8. I was wondering if anyone could speak to using tumblers(either vibratory or rotary) on their porcelain objects to attempt to finish/smooth/polish them? I love the look of unglazed porcelain and therefor have been searching for a way to consistently and easily finish the surface for a smooth feel. I have tried sanding, and although extremely successful, it is much too labor intensive. Additionally, sanding doesn't allow for polishing hard-to-reach areas. Basically I am just curious if anyone has any experience using tumblers to finish porcelain or other fired clay bodies and what type of tumbling media they might use. Would porcelain be good media for polishing porcelain? Not sure if that would work. I am currently attempting tumbling porcelain with crushed walnut shells but to no avail. I think the media is too soft. Anyways, any thoughts would be greatly appreciated! Cole
  9. @glazenerd You were absolutely right about the temperature during casting. After reading what you posted I've been casting with a space heater keeping the room around 65F. I've had drastically less warping. Thanks a lot for mentioning those studies.
  10. @Russ That's an interesting method. I agree that it would definitely be worth it for bigger pieces. @glazenerd I pour in my basement, which is by far the coldest place in the house. I'm in Seattle and there isn't a heater in the basement, so I would say on average I'm pouring in 50° F ambient air with slip around that same temp. I'd never thought about the role that temperature plays, what are you thinking?
  11. Thanks all for the detailed responses! This information is extremely helpful. My apologies for not including some pertinent information in my original post. I am using purchased slip, formulated for ^6, from my local pottery store in Seattle. They've been around for a long time and are very consistent. I hardly have to deflocculate at all and that's only because most of what I cast is quite small. This porcelain slip is not intended to be translucent at all, and from what I've gathered it seems to be formulated to be the most forgiving porcelain slip that this store carries (if that makes any sense). They have another porcelain slip that is ^10 and semi-translucent, but as you all noted this would require much more precision. Translucency is not necessary for me at this point in time. The warping that I am experiencing becomes apparent during drying and seems to be slightly magnified in the glaze fire. I am using an electric kiln and the warping seems consistent no matter where the wares are located within the kiln, so I don't think hot spots are necessarily a huge problem. That being said, I have a tiny old Skutt kiln that I can't imagine is firing perfectly. I had never heard of Advancers, but that sounds promising. I'm planning on upgrading my kiln soon, and will definitely get those. Thanks again all for the info, it is greatly appreciated! Cole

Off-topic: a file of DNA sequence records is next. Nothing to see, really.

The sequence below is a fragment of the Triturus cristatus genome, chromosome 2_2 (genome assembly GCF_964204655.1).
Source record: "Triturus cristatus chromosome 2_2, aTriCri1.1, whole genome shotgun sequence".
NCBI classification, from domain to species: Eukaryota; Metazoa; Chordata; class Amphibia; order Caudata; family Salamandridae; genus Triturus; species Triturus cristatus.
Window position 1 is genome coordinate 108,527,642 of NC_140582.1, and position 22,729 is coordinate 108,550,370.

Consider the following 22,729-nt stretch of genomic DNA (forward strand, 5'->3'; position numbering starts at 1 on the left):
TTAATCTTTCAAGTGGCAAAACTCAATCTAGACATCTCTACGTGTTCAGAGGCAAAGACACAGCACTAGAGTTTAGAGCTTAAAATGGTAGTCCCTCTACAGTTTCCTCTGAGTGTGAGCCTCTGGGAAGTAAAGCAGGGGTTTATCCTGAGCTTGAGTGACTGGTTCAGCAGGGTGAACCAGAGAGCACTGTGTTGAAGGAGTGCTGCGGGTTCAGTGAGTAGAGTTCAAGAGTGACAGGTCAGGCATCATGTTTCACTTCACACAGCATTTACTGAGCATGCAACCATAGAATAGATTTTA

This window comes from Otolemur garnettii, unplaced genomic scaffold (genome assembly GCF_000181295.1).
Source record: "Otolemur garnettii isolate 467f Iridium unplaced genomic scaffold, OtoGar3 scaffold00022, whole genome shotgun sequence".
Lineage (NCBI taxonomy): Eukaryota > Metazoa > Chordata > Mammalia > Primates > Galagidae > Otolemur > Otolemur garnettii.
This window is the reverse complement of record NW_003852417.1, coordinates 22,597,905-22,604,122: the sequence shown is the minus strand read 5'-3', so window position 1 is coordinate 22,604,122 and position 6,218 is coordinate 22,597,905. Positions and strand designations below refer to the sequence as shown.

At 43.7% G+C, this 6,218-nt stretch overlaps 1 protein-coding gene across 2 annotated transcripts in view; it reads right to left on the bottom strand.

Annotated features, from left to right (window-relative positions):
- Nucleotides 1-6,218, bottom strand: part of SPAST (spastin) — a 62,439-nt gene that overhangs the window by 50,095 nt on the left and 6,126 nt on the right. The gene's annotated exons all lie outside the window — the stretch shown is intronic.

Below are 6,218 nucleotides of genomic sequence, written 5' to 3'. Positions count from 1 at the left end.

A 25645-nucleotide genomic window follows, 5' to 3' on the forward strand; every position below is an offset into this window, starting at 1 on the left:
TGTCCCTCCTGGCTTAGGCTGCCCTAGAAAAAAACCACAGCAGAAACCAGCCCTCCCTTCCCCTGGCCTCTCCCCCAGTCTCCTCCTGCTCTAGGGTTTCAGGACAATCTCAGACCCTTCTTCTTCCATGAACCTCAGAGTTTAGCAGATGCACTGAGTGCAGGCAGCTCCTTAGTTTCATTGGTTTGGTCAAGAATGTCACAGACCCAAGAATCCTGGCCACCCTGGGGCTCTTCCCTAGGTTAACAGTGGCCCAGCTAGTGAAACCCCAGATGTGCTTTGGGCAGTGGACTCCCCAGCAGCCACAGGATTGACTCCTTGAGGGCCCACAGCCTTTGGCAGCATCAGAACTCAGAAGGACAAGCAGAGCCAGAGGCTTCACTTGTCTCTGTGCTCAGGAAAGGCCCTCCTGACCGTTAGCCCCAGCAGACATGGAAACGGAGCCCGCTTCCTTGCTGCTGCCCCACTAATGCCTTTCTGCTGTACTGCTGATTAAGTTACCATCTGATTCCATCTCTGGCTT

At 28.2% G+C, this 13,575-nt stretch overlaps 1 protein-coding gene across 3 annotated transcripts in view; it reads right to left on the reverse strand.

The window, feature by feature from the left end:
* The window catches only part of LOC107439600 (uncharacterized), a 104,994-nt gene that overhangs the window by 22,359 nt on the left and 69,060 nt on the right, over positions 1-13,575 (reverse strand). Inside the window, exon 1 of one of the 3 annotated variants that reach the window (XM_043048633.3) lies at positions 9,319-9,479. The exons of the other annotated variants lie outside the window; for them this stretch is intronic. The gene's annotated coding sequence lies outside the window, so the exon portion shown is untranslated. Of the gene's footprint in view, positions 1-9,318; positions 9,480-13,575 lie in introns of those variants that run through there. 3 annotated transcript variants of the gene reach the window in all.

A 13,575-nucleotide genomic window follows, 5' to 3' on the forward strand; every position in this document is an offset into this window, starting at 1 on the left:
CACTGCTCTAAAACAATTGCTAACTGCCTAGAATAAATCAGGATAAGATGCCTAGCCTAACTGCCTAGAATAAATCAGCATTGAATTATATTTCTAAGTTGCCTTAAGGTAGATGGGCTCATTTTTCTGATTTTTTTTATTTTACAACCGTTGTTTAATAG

12. Hello! I was hoping to have a discussion with anyone who may be more educated/experienced on the topic of porcelain warpage. Primarily what I am wondering is - is it possible to make porcelain wares without any warpage at all through glaze fire? I have tried a number of different drying and firing techniques but it seems impossible to achieve a perfect net form. I am slip casting, so my wares have very consistent wall widths. I have read time and time again that the design of the object dictates warpage (along with drying/firing techniques), but I can't really think of a design that doesn't have at least some varying wall thicknesses as a result, other than a perfectly spherical bowl or something. For my purposes, I will need to have at least some variation in thickness, and I hope to learn of a way to consistently achieve near net form through glaze fire. It would be great to hear from you all on the subject. Thanks for reading Cole